An Garda Síochána – Ireland’s national police and security service
The easiest way to navigate the Garda’s website is to head for the home page and scroll down to the sitemap at the bottom. There you’ll find links to information on policing principles, organizational structure, and the history of the service. The Crime section is particularly strong on terminology and procedure.
Lawtons Solicitors’ website has an excellent Knowledge Centre filled with articles on parliamentary acts, offences, criminal charges and police procedure. What are the drug classifications in the UK? and Police Station interviews are just two examples.
Ann Rule’s advice on attending trials is aimed at true-crime writers, but you could use the guidance for fictional inspiration: Breaking Into True Crime: Ann Rule’s 9 Tips for Studying Courtroom Trials.
Crown Prosecution Service (UK): The Crown Prosecution Service (CPS) website provides detailed prosecution guidance for criminal justice professionals. It is extremely dense, and so it should be; it wasn’t designed for novelists! See, for example, the section on Core Foundation Principles for Forensic Science Providers: DNA-17 Profiling. Still, there’s a wealth of information there for those prepared to wade through it.
Department of Justice (USA): The DOJ site offers guidance on the role of the Attorney General, the organizational structure of the department, lots of statistical information, and maps of federal facilities.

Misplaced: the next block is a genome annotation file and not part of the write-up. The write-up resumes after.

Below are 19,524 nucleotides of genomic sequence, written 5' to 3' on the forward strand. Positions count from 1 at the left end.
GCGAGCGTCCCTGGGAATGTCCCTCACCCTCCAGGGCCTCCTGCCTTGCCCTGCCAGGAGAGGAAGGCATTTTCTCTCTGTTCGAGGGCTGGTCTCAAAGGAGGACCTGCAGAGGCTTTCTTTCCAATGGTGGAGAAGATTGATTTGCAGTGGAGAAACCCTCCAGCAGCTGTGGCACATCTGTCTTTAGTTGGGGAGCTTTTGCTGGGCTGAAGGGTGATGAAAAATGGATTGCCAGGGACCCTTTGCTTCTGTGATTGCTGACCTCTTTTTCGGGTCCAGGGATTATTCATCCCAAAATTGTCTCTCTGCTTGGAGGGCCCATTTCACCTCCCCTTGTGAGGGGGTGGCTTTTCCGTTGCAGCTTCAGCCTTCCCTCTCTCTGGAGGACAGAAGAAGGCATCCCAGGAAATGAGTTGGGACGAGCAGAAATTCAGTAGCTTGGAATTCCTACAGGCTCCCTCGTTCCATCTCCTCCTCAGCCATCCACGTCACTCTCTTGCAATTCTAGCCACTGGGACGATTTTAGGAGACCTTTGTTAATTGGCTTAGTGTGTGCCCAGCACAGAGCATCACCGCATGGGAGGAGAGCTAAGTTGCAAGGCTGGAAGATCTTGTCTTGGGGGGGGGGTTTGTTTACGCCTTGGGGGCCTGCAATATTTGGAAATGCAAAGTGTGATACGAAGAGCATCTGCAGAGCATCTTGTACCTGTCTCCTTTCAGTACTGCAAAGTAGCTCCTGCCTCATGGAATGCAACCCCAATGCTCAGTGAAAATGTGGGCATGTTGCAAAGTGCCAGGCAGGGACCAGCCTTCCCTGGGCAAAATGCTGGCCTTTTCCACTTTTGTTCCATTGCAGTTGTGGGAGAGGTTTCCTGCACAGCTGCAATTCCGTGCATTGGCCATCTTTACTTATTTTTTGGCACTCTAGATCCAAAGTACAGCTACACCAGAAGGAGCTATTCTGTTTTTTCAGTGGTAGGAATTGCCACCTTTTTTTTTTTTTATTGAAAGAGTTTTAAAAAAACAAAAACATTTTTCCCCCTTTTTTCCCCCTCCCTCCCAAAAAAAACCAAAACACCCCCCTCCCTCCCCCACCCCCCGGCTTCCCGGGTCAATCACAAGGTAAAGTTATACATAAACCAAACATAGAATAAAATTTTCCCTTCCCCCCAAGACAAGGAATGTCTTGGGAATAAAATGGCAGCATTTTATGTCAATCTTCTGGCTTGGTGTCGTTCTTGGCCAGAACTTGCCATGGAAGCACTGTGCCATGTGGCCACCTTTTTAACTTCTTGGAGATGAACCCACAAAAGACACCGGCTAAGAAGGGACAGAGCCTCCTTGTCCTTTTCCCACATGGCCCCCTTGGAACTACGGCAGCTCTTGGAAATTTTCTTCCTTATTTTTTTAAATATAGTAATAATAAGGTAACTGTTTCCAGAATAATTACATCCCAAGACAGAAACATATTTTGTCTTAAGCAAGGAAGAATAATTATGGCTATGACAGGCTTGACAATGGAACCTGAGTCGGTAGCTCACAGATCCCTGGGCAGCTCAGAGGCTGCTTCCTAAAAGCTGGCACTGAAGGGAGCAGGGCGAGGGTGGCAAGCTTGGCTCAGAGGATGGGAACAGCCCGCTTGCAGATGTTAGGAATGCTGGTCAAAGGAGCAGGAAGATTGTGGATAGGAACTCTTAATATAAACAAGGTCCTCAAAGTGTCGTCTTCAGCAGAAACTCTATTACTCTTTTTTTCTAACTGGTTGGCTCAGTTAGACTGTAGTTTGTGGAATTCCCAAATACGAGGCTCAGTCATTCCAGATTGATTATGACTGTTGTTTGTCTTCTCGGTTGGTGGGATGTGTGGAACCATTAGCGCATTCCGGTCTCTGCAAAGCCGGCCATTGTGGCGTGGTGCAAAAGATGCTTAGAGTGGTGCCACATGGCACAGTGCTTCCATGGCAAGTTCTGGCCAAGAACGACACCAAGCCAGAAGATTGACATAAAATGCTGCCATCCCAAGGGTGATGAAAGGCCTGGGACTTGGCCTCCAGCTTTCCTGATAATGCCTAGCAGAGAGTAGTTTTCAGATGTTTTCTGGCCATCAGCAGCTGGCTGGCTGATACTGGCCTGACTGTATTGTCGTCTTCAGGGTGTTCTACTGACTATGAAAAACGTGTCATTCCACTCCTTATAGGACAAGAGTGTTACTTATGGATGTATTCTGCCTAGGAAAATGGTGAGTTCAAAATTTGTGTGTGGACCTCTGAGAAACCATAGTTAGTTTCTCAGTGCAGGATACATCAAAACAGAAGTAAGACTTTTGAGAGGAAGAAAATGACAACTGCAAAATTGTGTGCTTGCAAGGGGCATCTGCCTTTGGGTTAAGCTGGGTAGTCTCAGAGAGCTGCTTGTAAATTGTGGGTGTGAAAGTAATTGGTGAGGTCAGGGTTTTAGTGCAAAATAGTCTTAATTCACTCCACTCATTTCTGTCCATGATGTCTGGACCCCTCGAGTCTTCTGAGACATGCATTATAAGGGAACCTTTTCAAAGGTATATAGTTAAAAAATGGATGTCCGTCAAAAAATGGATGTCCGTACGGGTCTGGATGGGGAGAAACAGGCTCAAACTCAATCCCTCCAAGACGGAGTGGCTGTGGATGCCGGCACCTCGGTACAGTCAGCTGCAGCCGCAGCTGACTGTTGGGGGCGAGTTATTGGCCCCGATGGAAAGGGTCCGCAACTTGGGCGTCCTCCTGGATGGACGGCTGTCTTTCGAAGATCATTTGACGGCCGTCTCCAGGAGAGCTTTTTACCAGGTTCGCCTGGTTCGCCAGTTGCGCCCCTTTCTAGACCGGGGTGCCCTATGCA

Historical crime writing resources
I hope you find these resources useful. I’ve barely been able to scratch the surface, not least because I’m busy trying to book a ride-along with my local bobby! While I sort that out, here’s some wise advice from David Morrell:
‘The point isn’t to overload your book with tedious facts. Rather, your objective is to avoid mistakes that distract readers from your story. If you’ve done your research, readers will sense the truth of your story’s background. In addition, the topic should interest you so much that the research is a joy, not a burden.'
Louise Harnby is a line editor, copyeditor and proofreader who specializes in working with independent authors of commercial fiction, particularly crime, thriller and mystery writers. She is an Advanced Professional Member of the Society for Editors and Proofreaders (SfEP), a member of ACES, and a Partner Member of The Alliance of Independent Authors (ALLi).
Visit her business website at Louise Harnby | Proofreader & Copyeditor, say hello on Twitter at @LouiseHarnby, or connect via Facebook and LinkedIn.